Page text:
Medieval castles in Scotland

Castle Grant

Castle Grant was the former seat of the Clan Grant chiefs of Strathspey in Highlands. The castle is a Z-plan tower house that dates from the fifteenth century. The lands had been held by the Clan Comyn but passed to the Grants in the fifteenth century and it became their main stronghold. Although the Grants were Protestants they joined James Graham, 1st Marquess of Montrose during the Scottish Civil War in the 1640s. The ...
Founded: 15th century | Location: Highland, United Kingdom

Cairnbulg Castle

Cairnbulg Castle is a z-plan castle situated in Cairnbulg, Aberdeenshire. Originally known as Philorth Castle, it was built in the early 14th century, destroyed in the winter of 1308–1309 in the Wars of Independence, and re-built by the Fraser family in 1380. Subsequently, a courtyard and outbuildings were added to the main tower. It is now open to the public by appointment only. Flora Fraser, 21st Lady Saltoun ...
Founded: 14th century | Location: Cairnbulg, United Kingdom

Kinnairdy Castle

Kinnairdy Castle is built on land that belonged to the Innes family from the late 14th century; an earlier tower was probably built in about 1420, that replaced a wooden motte and bailey structure. The castle was sold by the Innes family to Sir James Crichton of Frendraught in 1629. Subsequently it came to the Reverend John Gregory in 1647, then passed to his brother David, a doctor who has been claimed to be const ...
Founded: 1420 | Location: Aberchirder, United Kingdom

Lauriston Castle

Once a royal fortress, Lauriston Castle can claim to be one of the oldest privately owned and inhabited castles in the region. By tradition, it was the stronghold of Giric, or Gregory the Great, one of the last of the Pictish kings (AD 878–889). The site of his church of Ecclesgreig is nearby and he gave his Latin name, Ciricius, to St. Cyrus. Lauriston’s first charter is dated 1243 and it soon developed into a c ...
Founded: 13th century | Location: St Cyrus, United Kingdom

Udny Castle

The exact construction date of Udny Castle is unknown, but its foundations probably date from the late 14th or early 15th century. The castle was abandoned sometime around 1775 then repair work was undertaken in 1801. In 1964, restoration work was begun on the original tower house and the mansion house was demolished.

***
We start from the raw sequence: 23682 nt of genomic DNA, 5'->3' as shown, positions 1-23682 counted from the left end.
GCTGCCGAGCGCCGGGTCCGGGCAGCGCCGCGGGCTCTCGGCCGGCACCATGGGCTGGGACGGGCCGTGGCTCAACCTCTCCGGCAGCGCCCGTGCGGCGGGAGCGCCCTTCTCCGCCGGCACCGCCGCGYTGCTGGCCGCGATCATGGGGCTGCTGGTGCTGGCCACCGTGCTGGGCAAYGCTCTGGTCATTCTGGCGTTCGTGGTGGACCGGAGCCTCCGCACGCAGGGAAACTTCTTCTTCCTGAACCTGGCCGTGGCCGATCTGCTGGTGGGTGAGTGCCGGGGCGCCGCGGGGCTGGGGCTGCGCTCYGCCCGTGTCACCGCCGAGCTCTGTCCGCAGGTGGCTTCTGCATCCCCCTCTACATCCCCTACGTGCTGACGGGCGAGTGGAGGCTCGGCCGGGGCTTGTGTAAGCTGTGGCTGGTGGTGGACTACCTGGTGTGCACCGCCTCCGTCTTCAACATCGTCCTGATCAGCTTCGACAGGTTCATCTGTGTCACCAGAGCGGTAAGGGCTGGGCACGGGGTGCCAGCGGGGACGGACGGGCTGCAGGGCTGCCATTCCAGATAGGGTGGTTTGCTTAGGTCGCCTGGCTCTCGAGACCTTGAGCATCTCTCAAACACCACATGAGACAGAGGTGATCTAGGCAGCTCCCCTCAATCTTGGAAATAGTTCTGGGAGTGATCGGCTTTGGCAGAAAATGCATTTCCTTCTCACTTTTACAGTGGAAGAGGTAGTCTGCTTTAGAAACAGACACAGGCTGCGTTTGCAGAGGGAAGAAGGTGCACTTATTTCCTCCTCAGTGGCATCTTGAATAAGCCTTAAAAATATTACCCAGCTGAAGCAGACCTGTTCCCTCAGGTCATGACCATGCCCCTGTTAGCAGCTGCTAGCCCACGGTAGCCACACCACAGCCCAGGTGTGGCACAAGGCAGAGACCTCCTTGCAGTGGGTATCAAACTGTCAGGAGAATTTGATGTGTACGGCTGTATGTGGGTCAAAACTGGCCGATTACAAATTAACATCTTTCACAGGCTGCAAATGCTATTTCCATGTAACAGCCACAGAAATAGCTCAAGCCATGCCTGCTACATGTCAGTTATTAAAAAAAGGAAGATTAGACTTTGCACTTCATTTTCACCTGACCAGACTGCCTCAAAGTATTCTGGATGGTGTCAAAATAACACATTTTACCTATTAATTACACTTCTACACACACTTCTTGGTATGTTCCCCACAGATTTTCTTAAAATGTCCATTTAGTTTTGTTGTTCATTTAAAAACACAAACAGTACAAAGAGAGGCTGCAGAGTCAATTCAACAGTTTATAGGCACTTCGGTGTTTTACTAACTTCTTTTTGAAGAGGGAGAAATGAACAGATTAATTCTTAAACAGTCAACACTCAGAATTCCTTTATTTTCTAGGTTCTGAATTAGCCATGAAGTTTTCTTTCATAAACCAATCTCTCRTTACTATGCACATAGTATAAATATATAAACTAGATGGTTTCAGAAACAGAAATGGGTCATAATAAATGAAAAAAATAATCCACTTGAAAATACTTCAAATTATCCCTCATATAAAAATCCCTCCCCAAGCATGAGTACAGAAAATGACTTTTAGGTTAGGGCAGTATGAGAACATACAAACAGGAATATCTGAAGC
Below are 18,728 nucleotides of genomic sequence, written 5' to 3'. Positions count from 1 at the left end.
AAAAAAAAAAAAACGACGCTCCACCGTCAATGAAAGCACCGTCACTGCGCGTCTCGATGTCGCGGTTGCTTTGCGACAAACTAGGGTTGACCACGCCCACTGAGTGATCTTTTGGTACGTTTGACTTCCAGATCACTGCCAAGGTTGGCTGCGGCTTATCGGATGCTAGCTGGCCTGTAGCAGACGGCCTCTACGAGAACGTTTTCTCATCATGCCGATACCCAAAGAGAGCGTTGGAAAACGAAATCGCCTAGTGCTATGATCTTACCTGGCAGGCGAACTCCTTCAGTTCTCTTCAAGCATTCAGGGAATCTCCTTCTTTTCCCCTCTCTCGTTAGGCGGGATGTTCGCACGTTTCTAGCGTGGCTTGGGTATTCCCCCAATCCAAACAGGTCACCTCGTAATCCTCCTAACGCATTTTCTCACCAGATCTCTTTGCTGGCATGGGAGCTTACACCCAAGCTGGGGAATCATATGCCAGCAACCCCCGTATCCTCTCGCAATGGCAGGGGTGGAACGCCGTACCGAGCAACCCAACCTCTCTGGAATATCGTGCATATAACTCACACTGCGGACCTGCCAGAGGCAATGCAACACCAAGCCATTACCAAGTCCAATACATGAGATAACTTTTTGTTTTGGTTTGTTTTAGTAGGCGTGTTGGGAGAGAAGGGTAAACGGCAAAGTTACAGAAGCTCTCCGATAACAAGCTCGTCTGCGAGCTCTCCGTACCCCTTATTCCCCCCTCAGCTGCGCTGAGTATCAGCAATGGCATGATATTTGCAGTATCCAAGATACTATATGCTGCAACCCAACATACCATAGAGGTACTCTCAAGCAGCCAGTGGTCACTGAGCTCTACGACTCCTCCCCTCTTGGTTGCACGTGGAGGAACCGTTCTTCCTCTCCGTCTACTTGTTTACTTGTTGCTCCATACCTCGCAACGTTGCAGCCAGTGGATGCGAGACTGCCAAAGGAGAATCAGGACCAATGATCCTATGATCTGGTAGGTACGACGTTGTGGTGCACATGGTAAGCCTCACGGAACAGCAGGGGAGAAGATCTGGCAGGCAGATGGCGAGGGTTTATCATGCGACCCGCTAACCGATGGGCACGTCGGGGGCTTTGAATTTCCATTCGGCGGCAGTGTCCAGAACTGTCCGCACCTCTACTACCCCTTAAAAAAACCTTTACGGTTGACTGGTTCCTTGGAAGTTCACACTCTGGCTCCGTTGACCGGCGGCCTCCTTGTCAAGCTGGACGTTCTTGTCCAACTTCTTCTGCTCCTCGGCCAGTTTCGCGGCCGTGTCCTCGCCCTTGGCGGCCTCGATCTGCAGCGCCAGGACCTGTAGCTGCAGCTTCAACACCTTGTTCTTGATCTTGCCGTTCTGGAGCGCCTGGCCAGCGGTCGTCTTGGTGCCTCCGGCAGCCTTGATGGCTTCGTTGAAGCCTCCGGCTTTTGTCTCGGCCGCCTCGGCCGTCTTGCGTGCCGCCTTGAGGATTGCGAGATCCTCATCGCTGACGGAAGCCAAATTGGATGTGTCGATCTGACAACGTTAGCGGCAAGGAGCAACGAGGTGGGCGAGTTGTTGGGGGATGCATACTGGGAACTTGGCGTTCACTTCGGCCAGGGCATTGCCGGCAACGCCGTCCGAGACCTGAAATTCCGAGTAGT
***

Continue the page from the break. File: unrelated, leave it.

Founded: 15th century | Location: Pitmedden, United Kingdom

Ardgowan Castle

Ardgowan Castle is located in the grounds of Ardgowan House near Inverkip. In 1306, Inverkip was besieged by supporters of Robert Bruce, led by Robert Boyd of Cunningham. In 1403, King Robert III granted the lands of Ardgowan to his natural son, Sir John Stewart. The castle is dated to the late 15th century. In 1667 Archibald Stewart was created a baronet. The 3rd baronet married, in 1730, Helen Houston, heiress ...
Founded: 15th century | Location: Inverkip, United Kingdom

Featured Historic Landmarks, Sites & Buildings

Historic Site of the week

Church of Our Lady before Týn

The Church of Our Lady before Týn is a dominant feature of the Old Town of Prague and has been the main church of this part of the city since the 14th century. The church's towers are 80 m high and topped by four small spires.

In the 11th century, this area was occupied by a Romanesque church, which was built there for foreign merchants coming to the nearby Týn Courtyard. Later it was replaced by an early Gothic Church of Our Lady before Týn in 1256. Construction of the present church began in the 14th century in the late Gothic style under the influence of Matthias of Arras and later Peter Parler. By the beginning of the 15th century, construction was almost complete; only the towers, the gable and roof were missing. The church was controlled by Hussites for two centuries, including John of Rokycan, future archbishop of Prague, who became the church's vicar in 1427. The roof was completed in the 1450s, while the gable and northern tower were completed shortly thereafter during the reign of George of Poděbrady (1453–1471). His sculpture was placed on the gable, below a huge golden chalice, the symbol of the Hussites. The southern tower was not completed until 1511, under architect Matěj Rejsek.

After the lost Battle of White Mountain (1620) began the era of harsh recatholicisation (part of the Counter-Reformation). Consequently, the sculptures of 'heretic king' George of Poděbrady and the chalice were removed in 1626 and replaced by a sculpture of the Virgin Mary, with a giant halo made from by melting down the chalice. In 1679 the church was struck by lightning, and the subsequent fire heavily damaged the old vault, which was later replaced by a lower baroque vault.

Renovation works carried out in 1876–1895 were later reversed during extensive exterior renovation works in the years 1973–1995. Interior renovation is still in progress.

The northern portal is a wonderful example of Gothic sculpture from the Parler workshop, with a relief depicting the Crucifixion. The main entrance is located on the church's western face, through a narrow passage between the houses in front of the church.

The early baroque altarpiece has paintings by Karel Škréta from around 1649. The oldest pipe organ in Prague stands inside this church. The organ was built in 1673 by Heinrich Mundt and is one of the most representative 17th-century organs in Europe.